Tim Burton's Alice in Wonderland

Not nearly curiouser and curiouser enough

Burton's spidery sketches may be minor, but critical mass gives them heft. Basically, the show is an assemblage of maquettes, props, paintings, and motion tests. The installation is dense, and the juxtapositions are often witty (Ed Wood's angora sweater next to Cat Woman's polyurethane jumpsuit and the Penguin's black wicker baby carriage). There's even one of Edward Scissorhands's topiary animals out in the Museum's sculpture garden. The "Dream of Venus" pavilion that Salvador Dalí designed for the 1939 New York World's Fair might provide an art world analogue for the show, but Burton is heir to another tradition—the first filmmaker since Disney who could orchestrate a theme park. If our mayor wanted to give the city a gift (and himself a monument), he could do a lot worse than commissioning Burton to redesign Coney Island.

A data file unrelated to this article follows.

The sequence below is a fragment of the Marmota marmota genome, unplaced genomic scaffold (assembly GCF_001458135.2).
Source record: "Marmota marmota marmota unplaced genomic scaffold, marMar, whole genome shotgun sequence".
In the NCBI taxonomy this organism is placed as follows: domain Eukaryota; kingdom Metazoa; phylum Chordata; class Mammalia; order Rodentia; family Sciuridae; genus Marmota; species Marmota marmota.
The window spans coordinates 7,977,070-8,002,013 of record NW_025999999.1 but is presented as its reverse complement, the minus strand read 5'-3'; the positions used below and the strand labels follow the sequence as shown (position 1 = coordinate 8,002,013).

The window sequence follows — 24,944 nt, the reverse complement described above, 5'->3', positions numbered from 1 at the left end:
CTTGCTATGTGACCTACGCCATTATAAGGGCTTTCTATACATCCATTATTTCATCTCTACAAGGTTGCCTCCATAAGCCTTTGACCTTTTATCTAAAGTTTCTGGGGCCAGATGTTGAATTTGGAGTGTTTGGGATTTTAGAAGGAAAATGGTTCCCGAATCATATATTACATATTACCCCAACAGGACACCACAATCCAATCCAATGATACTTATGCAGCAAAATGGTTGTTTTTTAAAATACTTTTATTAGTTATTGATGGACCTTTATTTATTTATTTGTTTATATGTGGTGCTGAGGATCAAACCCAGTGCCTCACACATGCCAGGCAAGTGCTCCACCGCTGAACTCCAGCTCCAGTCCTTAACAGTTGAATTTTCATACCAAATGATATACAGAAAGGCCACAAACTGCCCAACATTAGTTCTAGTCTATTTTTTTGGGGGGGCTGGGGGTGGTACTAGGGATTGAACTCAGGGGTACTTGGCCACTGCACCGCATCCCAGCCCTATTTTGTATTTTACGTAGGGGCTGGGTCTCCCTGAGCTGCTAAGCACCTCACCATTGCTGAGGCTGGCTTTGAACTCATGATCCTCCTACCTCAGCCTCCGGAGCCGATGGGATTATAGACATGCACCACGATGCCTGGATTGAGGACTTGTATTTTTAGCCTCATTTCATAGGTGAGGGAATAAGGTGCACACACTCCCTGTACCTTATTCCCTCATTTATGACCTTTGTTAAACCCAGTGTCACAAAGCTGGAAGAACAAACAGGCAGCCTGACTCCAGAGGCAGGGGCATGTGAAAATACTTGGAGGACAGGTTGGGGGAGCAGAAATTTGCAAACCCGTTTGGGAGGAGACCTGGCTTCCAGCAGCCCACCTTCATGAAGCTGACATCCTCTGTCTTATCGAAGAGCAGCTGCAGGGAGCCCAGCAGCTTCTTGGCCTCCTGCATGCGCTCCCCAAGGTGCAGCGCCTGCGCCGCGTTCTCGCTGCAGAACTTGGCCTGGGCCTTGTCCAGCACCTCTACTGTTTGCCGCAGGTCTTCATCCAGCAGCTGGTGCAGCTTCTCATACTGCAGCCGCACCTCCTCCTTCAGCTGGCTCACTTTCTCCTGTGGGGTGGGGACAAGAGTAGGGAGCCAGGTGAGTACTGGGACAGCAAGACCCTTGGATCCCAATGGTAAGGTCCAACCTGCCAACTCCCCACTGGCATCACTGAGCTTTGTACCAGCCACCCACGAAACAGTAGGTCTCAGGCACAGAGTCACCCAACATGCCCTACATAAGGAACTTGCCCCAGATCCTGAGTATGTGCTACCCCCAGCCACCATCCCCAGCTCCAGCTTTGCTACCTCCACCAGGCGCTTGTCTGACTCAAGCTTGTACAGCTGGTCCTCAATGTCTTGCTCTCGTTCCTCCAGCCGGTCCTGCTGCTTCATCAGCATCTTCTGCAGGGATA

I'm not myself, you see.
Disney Enterprises, Inc.
I'm not myself, you see.


Alice in Wonderland
Directed by Tim Burton
Walt Disney Pictures
Opens March 5

Tim Burton
Through April 26 Museum of Modern Art


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